Arakkal Palace, in Azhikkal, 2 km from Kannur city, was once the seat of power and splendour of Kerala's only Muslim royal family. The Durbar Hall, once the official gathering place of the king and nobles, of the Palace, now holds a Museum managed by the Arakkal Family Trust.
The palace complex called Kettu is an interconnected long block around a large open ground used for offering prayers or namaz. Built predominantly of laterite and wood exhibiting traits of local architecture the Palace has four mosques around the main palace block.
Structurally, the upper floor of the palace has large halls with wooden floors. Windows of the palace are mostly double shuttered and have coloured glass panes of red or blue, providing a colourful display of light inside.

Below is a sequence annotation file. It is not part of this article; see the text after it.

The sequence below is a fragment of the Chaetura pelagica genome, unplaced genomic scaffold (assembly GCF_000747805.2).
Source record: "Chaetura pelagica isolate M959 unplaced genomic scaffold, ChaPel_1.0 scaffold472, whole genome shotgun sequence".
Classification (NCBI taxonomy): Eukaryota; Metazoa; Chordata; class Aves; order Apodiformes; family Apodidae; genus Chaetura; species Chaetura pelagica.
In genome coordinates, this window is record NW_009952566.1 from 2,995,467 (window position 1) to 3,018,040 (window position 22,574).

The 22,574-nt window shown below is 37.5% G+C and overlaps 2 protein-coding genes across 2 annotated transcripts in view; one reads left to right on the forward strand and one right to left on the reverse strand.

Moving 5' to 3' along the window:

At the Museum one can find exhibits that throw light on the maritime activities of the Arakkal Kingdom and its monopoly on spice trade. The museum also has items that indicate the Arakkal rulers' relationship with European colonial powers. Some of the interesting items displayed in the museum include; Pathayam - chamber for storing valuables; Adhara petti (document box); old-style telephone; swords and daggers; telescope and copies of the Quran.
The Arakkal family, which in its heyday controlled the Maldives and Lakshadweep, had cultivated good relations with Hyder Ali and Tipu Sultan, and the Dutch, among others.
The Arakkal family followed a matrilineal system of descent. The eldest female member of the family was made the head and ruler. The male rulers were known as Ali Raja, while the female rulers were called Arakkal Beevis.